The future looked bleak for South Carolina in the early 1990s. Alabama had beaten out its southern neighbor for the coveted Mercedes-Benz plant. Textiles and tobacco, two of the state's top industries, were struggling. When the Pentagon announced plans in 1992 to shut down the enormous Charleston Naval Base and Shipyard, many knew it couldn't get any worse.
They were right, and the automotive industry played a prominent role in the recovery that would follow. BMW Mfg. Corp. gave the state a badly needed economic development tool when it broke ground in 1993 for its first non-German plant, in Spartanburg County.
Along with BMW came 22 suppliers to South Carolina, and up to five new ones will locate there to support BMW's development of a "sports activity vehicle" at Spartanburg. The combined investments of BMW and suppliers should reach at least $1.6 billion, creating more than 5,500 jobs in South Carolina by 2000.
"There are a lot of people today who worked in textiles, or their parents did, and now they work in automotive," says John Nash, spokesman for the South Carolina Dept. f Commerce.
But the automotive investment goes far beyond BMW. While southeast Michigan is the hub for supplier engineering and technical centers, many foreign-based suppliers have discovered the South is a great, low-cost way to break into North America for manufacturing. Since 1988, the automotive sector has invested $4 billion in 96 facilities in South Carolina, creating 24,000 new jobs.
In 1997, nearly half of the $5.5 billion in capital investments in South Carolina came from international firms, with 57 German companies leading the way. There are so many German suppliers in the state that Interstate 85 has been dubbed the "American Autobahn."
But South Carolina had automotive roots well before BMW. Michelin Tire Corp. pened its North American headquarters in Greenville in 1975, just after Germany's Robert Bosch Corp. pened its Charleston site. Both companies now have several operations in the state.
Cummins Engine Co. made diesel engines at a 102-acre (41.2-ha) complex in Charleston when the company announced in 1985 that it was moving the operations elsewhere. Cummins was able to lease the space to 35 businesses, including 14 Cummins divisions or Cummins joint ventures. Today, the complex is virtually 100% occupied.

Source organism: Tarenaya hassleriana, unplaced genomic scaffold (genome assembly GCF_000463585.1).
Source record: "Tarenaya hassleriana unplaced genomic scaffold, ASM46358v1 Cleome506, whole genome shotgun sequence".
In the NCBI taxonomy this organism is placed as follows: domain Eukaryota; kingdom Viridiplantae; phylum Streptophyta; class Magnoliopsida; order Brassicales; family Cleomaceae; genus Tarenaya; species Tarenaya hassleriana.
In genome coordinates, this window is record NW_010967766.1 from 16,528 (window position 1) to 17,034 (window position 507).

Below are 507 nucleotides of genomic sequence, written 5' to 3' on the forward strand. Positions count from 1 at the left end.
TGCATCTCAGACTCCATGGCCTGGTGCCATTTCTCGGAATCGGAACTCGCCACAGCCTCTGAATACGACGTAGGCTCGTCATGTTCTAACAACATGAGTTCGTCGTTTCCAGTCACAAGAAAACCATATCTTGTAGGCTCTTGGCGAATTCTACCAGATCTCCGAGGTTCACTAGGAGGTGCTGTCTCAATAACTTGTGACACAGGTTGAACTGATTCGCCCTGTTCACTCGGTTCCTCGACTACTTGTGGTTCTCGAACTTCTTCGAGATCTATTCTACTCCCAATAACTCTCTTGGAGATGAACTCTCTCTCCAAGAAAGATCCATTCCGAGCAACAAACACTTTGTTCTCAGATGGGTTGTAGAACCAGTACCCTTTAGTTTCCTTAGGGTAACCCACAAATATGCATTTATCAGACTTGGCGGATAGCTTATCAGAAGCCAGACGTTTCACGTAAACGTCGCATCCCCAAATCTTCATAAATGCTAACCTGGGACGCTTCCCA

Other suppliers in South Carolina include Dana, Ingersoll-Rand, AlliedSignal, Borg-Warner, Emitec and Goodyear.
The state even had a carmaker at one time. The Anderson Motor Co. made 5,500 vehicles in Rock Hill between 1916 and 1925. Today, only eight are known to exist, and the Anderson has been replaced by BMW's zippy Z3 roadster as the vehicle of civic pride in South Carolina.
It's easy to see why a business would be interested in South Carolina. It has no state property tax, no intangibles taxes, no inventory tax, no tax on worldwide profits and no local government tax on corporate income. Expanding or new companies receive tax credits for job creation, for hiring people on welfare and for offering child care. Put your headquarters in South Carolina and get an even bigger tax credit.
Many counties negotiate a set fee in lieu of property taxes with expanding firms. Near Charleston, businesses may be eligible for a five-year abatement from county property taxes and in some cases municipal property taxes.
And then there are wages. The state's Commerce Dept. boasts in one brochure that South Carolina has the nation's lowest rate of union membership and "offers the third lowest manufacturing wages in the United States - 82% of the national average."
Hubert Schmidt, president of Stueken LLC, says finding skilled metal workers was no problem when his company opened a plant in Fountain Inn. The German-based company makes components for antilock-brake and fuel-injection systems.
Stueken Plant Manager W. Scott Culberson says the region has more to offer than just jobs. "The quality of living is great. The cost of living is low. It's a good business and labor environment, and it's a good family climate," he says. "People are coming here."
Robert Bosch GmbH will combine its bodywork and information electronics activities into one business unit - the On-Board Electronics Division, to be based in Schwieberdingen, Germany, employing 1,800 people worldwide. Helmut Schwarz, president of Robert Bosch Corp.'s Automotive Group, will oversee engineering, manufacturing and sales worldwide. The move stems from customers' need for a single-source supplier to provide total electronic system capabilities. Estimated 1998 sales: $500 million. Around the Industry Borg-Warner Automotive Morse TEC Europe has opened a new headquarters in Arcore, Italy, with 166 employees manufacturing chain systems and components for engines, automatic transmission and four-wheel drive systems . . . Lighting supplier Hella North America Inc. has a new headquarters and technical center in Plymouth, MI, to develop specialized automotive electronic controls. The facility represents a major push by the German company in North America . . . Hayes Lemmerz International Inc., supplier of wheels and brake components, is purchasing an additional 51.1% of its joint venture in Brazil, Borlem SA Empreendimentos Indus-triais, bringing its ownership to 98.7% . . . Gentex Corp. f Zeeland, MI, maker of automatic-dimming mirrors, has opened a sales and engineering office in Nagoya, Japan, and established a warehouse operation in Weins-berg, Germany . . . Textron Inc. will merge its North American automotive fastener operations with Ring Screw Works of Madison Heights, MI, a $200- million supplier of specialty threaded fasteners.